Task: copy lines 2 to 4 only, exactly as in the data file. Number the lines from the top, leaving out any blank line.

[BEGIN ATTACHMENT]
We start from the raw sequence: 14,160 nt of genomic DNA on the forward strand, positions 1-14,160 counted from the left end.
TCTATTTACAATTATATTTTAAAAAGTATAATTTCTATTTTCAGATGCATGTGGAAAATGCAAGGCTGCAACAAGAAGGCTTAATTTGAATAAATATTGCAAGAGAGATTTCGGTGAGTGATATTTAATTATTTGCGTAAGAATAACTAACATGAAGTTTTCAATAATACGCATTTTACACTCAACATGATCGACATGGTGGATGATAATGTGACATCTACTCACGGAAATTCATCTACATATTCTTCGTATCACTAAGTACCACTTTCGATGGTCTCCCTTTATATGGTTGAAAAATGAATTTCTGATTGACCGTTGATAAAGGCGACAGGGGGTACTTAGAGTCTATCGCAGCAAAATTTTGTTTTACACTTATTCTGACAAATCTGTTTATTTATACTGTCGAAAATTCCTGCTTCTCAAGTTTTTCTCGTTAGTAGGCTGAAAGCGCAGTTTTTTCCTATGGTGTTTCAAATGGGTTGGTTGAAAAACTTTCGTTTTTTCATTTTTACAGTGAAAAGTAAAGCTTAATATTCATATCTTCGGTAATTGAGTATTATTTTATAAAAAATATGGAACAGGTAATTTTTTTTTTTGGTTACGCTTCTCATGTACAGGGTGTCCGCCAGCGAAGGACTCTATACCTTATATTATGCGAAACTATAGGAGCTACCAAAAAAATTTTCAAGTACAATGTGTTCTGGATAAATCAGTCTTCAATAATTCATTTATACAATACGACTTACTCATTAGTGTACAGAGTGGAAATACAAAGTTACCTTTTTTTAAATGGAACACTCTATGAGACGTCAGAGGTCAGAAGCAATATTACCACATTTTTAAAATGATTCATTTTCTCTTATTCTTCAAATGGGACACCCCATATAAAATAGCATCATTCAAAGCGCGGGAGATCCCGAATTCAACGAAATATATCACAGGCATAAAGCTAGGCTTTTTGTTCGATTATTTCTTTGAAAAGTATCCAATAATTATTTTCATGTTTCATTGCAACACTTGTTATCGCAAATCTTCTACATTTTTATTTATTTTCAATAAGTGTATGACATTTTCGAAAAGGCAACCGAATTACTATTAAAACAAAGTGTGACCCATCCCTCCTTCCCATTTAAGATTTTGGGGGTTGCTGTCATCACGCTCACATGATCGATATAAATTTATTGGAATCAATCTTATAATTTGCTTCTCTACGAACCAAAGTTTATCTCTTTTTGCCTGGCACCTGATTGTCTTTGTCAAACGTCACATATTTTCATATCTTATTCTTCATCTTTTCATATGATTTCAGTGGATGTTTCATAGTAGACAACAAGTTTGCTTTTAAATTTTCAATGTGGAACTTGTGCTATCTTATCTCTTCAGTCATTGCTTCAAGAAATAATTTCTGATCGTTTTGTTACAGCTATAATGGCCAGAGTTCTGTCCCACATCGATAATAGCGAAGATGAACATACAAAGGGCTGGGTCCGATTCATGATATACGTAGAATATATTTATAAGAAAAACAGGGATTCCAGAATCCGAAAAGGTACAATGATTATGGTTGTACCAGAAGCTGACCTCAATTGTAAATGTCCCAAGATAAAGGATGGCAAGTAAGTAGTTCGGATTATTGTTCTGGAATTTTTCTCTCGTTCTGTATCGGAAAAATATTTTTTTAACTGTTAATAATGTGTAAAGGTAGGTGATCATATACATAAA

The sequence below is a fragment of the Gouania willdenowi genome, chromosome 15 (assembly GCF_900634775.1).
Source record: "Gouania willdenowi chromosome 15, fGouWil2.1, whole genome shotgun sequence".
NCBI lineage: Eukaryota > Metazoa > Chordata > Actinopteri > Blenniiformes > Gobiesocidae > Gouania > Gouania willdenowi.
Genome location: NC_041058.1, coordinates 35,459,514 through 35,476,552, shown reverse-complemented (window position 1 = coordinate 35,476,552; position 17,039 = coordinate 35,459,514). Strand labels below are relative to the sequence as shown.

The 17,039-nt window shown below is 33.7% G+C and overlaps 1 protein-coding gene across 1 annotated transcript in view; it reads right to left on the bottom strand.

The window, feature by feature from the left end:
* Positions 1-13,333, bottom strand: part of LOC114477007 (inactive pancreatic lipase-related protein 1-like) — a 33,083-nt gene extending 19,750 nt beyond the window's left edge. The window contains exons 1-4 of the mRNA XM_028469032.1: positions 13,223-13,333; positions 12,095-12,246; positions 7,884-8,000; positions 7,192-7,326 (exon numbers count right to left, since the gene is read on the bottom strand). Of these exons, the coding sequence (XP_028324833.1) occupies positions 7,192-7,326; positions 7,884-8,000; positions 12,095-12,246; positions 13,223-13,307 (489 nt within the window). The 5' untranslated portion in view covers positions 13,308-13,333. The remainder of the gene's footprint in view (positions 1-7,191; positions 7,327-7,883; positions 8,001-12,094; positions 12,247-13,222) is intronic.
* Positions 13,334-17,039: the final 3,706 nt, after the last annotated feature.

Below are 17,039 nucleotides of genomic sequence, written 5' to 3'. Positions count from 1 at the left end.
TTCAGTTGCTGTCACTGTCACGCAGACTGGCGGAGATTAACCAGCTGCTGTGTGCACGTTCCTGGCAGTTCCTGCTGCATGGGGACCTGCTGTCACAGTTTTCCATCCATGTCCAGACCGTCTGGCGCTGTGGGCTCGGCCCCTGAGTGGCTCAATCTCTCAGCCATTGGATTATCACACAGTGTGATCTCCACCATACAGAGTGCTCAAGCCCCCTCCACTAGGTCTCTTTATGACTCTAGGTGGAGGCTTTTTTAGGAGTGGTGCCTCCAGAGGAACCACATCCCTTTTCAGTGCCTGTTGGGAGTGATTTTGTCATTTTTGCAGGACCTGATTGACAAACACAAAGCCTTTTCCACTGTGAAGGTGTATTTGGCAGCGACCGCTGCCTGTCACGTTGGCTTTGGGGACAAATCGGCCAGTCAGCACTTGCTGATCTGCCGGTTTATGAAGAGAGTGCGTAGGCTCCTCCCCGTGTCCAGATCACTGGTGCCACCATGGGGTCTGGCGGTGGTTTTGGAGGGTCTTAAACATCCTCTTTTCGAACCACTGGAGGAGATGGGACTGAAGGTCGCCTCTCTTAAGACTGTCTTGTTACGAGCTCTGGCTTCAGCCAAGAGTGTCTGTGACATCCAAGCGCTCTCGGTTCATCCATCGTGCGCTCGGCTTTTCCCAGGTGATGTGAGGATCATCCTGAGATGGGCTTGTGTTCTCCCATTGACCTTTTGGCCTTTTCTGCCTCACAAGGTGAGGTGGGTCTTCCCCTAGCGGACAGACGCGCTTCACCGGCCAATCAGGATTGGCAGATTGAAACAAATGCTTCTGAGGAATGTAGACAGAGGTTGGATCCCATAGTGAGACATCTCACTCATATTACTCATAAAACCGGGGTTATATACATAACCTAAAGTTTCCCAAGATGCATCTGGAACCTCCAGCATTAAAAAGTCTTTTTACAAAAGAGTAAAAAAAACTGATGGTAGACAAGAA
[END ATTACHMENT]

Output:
TCTATTTACAATTATATTTTAAAAAGTATAATTTCTATTTTCAGATGCATGTGGAAAATGCAAGGCTGCAACAAGAAGGCTTAATTTGAATAAATATTGCAAGAGAGATTTCGGTGAGTGATATTTAATTATTTGCGTAAGAATAACTAACATGAAGTTTTCAATAATACGCATTTTACACTCAACATGATCGACATGGTGGATGATAATGTGACATCTACTCACGGAAATTCATCTACATATTCTTCGTATCACTAAGTACCACTTTCGATGGTCTCCCTTTATATGGTTGAAAAATGAATTTCTGATTGACCGTTGATAAAGGCGACAGGGGGTACTTAGAGTCTATCGCAGCAAAATTTTGTTTTACACTTATTCTGACAAATCTGTTTATTTATACTGTCGAAAATTCCTGCTTCTCAAGTTTTTCTCGTTAGTAGGCTGAAAGCGCAGTTTTTTCCTATGGTGTTTCAAATGGGTTGGTTGAAAAACTTTCGTTTTTTCATTTTTACAGTGAAAAGTAAAGCTTAATATTCATATCTTCGGTAATTGAGTATTATTTTATAAAAAATATGGAACAGGTAATTTTTTTTTTTGGTTACGCTTCTCATGTACAGGGTGTCCGCCAGCGAAGGACTCTATACCTTATATTATGCGAAACTATAGGAGCTACCAAAAAAATTTTCAAGTACAATGTGTTCTGGATAAATCAGTCTTCAATAATTCATTTATACAATACGACTTACTCATTAGTGTACAGAGTGGAAATACAAAGTTACCTTTTTTTAAATGGAACACTCTATGAGACGTCAGAGGTCAGAAGCAATATTACCACATTTTTAAAATGATTCATTTTCTCTTATTCTTCAAATGGGACACCCCATATAAAATAGCATCATTCAAAGCGCGGGAGATCCCGAATTCAACGAAATATATCACAGGCATAAAGCTAGGCTTTTTGTTCGATTATTTCTTTGAAAAGTATCCAATAATTATTTTCATGTTTCATTGCAACACTTGTTATCGCAAATCTTCTACATTTTTATTTATTTTCAATAAGTGTATGACATTTTCGAAAAGGCAACCGAATTACTATTAAAACAAAGTGTGACCCATCCCTCCTTCCCATTTAAGATTTTGGGGGTTGCTGTCATCACGCTCACATGATCGATATAAATTTATTGGAATCAATCTTATAATTTGCTTCTCTACGAACCAAAGTTTATCTCTTTTTGCCTGGCACCTGATTGTCTTTGTCAAACGTCACATATTTTCATATCTTATTCTTCATCTTTTCATATGATTTCAGTGGATGTTTCATAGTAGACAACAAGTTTGCTTTTAAATTTTCAATGTGGAACTTGTGCTATCTTATCTCTTCAGTCATTGCTTCAAGAAATAATTTCTGATCGTTTTGTTACAGCTATAATGGCCAGAGTTCTGTCCCACATCGATAATAGCGAAGATGAACATACAAAGGGCTGGGTCCGATTCATGATATACGTAGAATATATTTATAAGAAAAACAGGGATTCCAGAATCCGAAAAGGTACAATGATTATGGTTGTACCAGAAGCTGACCTCAATTGTAAATGTCCCAAGATAAAGGATGGCAAGTAAGTAGTTCGGATTATTGTTCTGGAATTTTTCTCTCGTTCTGTATCGGAAAAATATTTTTTTAACTGTTAATAATGTGTAAAGGTAGGTGATCATATACATAAA

The sequence below is a fragment of the Gouania willdenowi genome, chromosome 15 (assembly GCF_900634775.1).
Source record: "Gouania willdenowi chromosome 15, fGouWil2.1, whole genome shotgun sequence".